Winter Depression: How Do You Know If You Have It?
We all have those days when we feel more down than usual, but how do you know if you’re just having a bad day or suffering from something more serious, like winter depression? More people start to get depressed during the winter months than you may realize and, though the symptoms differ from person to person, there are a few warning signs to look out for.
Winter Depression Is Real
We all talk about having the “winter blues”, yet most of us brush it off as something that’s not “real”. But getting depressed in the winter is real and it’s a condition known as seasonal affective disorder (shortened to SAD). The truth is that the levels of daylight we get affect our natural rhythms. In winter, they can go out of synch, causing a number of symptoms.
Symptoms of Winter Depression?
The symptoms of winter depression are extremely varied, and everyone will experience it differently. A few of the symptoms you may have include:
- Feeling worthless, guilty, or having low self esteem,
- Crying a lot,
- Feeling anxious and stressed,
- Reduced sex drive,
- Feeling more tired than usual and sleeping more,
- Weight gain,
- Lack of energy
- Increased appetite,
- Craving unhealthy food.
Another strong symptom, in addition to those above (most of which are also symptoms of depression in general) is finding that you get these symptoms at the same time each year. This is a clear sign that your depression is related to the winter season. The symptoms may slowly begin during autumn, and get worse into winter when the daylight hours decrease.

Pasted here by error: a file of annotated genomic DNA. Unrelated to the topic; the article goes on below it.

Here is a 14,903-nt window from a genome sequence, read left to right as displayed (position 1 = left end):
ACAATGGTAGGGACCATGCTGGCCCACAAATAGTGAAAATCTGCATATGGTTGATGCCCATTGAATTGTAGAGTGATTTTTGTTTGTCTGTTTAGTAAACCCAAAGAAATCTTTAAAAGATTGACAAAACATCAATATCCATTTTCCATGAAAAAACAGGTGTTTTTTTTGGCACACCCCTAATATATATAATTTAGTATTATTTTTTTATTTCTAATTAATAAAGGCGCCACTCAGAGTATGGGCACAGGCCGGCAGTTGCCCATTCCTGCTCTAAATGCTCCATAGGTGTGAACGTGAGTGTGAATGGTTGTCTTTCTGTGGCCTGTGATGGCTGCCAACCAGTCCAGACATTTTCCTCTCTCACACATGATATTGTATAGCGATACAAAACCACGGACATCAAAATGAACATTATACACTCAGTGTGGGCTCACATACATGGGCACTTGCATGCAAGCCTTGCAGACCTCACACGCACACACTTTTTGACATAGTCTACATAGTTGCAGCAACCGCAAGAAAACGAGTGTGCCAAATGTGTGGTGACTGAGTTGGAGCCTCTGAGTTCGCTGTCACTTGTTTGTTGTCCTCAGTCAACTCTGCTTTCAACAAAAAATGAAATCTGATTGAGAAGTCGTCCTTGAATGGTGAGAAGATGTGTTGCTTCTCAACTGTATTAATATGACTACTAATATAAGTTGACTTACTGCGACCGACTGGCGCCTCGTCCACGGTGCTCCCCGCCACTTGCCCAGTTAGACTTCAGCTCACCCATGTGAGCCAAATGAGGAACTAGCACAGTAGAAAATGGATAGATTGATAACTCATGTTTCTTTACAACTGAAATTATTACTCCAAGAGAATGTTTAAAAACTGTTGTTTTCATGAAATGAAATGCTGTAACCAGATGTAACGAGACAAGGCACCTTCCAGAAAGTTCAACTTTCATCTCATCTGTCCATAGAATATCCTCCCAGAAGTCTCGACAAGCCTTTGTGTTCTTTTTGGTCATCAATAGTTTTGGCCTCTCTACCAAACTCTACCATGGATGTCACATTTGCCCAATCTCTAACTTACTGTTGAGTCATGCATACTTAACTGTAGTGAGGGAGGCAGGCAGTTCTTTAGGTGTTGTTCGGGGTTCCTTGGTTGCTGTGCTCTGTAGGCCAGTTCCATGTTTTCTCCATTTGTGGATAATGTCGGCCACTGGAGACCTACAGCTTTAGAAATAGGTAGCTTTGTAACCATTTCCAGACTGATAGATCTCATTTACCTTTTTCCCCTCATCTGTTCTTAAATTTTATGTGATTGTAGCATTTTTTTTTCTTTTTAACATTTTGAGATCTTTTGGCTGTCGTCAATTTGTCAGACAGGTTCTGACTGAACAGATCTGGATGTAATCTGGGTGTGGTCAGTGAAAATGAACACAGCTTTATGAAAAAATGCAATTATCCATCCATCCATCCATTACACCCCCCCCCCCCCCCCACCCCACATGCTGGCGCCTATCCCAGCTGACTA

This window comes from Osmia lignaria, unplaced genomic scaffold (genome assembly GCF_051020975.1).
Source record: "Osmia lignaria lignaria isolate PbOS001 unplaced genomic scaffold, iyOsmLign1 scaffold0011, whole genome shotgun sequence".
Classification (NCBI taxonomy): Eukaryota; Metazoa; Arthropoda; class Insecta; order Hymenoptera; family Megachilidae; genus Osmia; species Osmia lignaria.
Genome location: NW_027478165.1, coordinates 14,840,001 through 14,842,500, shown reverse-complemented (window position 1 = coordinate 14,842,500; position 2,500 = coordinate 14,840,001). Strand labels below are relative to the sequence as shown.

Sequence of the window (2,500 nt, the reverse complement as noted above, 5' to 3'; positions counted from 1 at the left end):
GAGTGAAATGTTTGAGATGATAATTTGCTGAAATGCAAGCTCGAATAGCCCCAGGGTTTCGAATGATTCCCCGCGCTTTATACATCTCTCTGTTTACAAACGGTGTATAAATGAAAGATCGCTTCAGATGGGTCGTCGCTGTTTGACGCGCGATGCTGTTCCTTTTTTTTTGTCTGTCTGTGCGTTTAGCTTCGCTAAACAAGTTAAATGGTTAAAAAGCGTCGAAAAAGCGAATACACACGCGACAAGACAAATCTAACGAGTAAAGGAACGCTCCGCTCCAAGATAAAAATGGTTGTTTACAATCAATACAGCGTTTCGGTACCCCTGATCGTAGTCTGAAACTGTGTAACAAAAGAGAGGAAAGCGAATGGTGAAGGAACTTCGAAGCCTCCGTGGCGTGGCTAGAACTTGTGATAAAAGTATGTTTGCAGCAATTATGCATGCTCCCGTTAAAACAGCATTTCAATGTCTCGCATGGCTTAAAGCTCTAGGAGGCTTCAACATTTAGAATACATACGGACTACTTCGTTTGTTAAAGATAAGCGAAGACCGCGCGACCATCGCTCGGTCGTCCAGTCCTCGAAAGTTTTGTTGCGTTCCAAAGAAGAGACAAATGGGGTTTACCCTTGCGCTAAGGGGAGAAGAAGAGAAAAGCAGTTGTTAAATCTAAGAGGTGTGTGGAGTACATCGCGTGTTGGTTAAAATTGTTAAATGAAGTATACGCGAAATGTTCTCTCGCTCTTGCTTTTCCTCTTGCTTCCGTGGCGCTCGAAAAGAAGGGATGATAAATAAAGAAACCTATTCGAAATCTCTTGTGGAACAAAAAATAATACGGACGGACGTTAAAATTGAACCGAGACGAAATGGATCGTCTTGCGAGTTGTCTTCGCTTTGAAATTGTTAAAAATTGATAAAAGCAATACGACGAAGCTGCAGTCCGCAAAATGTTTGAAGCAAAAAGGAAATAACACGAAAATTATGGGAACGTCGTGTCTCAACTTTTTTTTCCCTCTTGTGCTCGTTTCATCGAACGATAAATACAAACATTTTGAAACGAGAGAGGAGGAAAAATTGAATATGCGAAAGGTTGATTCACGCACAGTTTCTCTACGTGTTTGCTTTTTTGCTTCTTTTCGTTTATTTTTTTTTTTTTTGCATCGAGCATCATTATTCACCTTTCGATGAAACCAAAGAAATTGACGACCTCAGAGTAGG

What Causes Winter Depression?
It can also help to be aware of the various causes of seasonal depression, to help determine whether you’re at risk. There is no one cause, but there are known factors that contribute to the likelihood of developing it.
The levels of sunlight you get each day affect certain hormones in the brain. Some theories state that sunlight affects the hormones responsible for mood, sleep and appetite. This is why you may get some of the symptoms above when sunlight levels decrease.
Melatonin: Another factor related to light levels is the amount of melatonin our bodies produce. This is the hormone responsible for sleep, and more of it is produced when it’s dark, causing us to feel sleepy.
Serotonin: When you get less sunlight, your body produces less serotonin. Serotonin affects your mood, sleep and appetite – people who are depressed tend to have less of this hormone.
Circadian Rhythm: This is responsible for our “internal clock” that lets us know when we need to sleep and wake up each day. This can get disrupted when the levels of sunlight we get every day change.
As you can see, winter depression is a very real condition that can affect many different areas of your life. You really aren’t alone if you experience this kind of depression, and your doctor will be able to point out various treatment options.